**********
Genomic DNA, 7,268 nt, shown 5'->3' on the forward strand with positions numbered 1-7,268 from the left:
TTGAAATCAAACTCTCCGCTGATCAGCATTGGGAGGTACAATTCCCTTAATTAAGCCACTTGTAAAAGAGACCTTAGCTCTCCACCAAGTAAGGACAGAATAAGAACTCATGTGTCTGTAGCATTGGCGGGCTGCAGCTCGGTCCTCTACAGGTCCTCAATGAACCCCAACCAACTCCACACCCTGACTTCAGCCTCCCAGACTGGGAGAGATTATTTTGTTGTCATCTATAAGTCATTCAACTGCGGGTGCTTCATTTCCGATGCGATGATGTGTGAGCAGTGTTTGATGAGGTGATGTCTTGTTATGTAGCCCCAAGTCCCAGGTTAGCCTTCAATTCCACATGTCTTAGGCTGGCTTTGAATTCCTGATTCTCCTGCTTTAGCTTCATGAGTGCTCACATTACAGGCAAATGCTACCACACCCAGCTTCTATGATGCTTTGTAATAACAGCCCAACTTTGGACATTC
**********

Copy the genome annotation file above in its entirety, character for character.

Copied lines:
Genomic DNA, 7,268 nt, shown 5'->3' on the forward strand with positions numbered 1-7,268 from the left:
TTGAAATCAAACTCTCCGCTGATCAGCATTGGGAGGTACAATTCCCTTAATTAAGCCACTTGTAAAAGAGACCTTAGCTCTCCACCAAGTAAGGACAGAATAAGAACTCATGTGTCTGTAGCATTGGCGGGCTGCAGCTCGGTCCTCTACAGGTCCTCAATGAACCCCAACCAACTCCACACCCTGACTTCAGCCTCCCAGACTGGGAGAGATTATTTTGTTGTCATCTATAAGTCATTCAACTGCGGGTGCTTCATTTCCGATGCGATGATGTGTGAGCAGTGTTTGATGAGGTGATGTCTTGTTATGTAGCCCCAAGTCCCAGGTTAGCCTTCAATTCCACATGTCTTAGGCTGGCTTTGAATTCCTGATTCTCCTGCTTTAGCTTCATGAGTGCTCACATTACAGGCAAATGCTACCACACCCAGCTTCTATGATGCTTTGTAATAACAGCCCAACTTTGGACATTC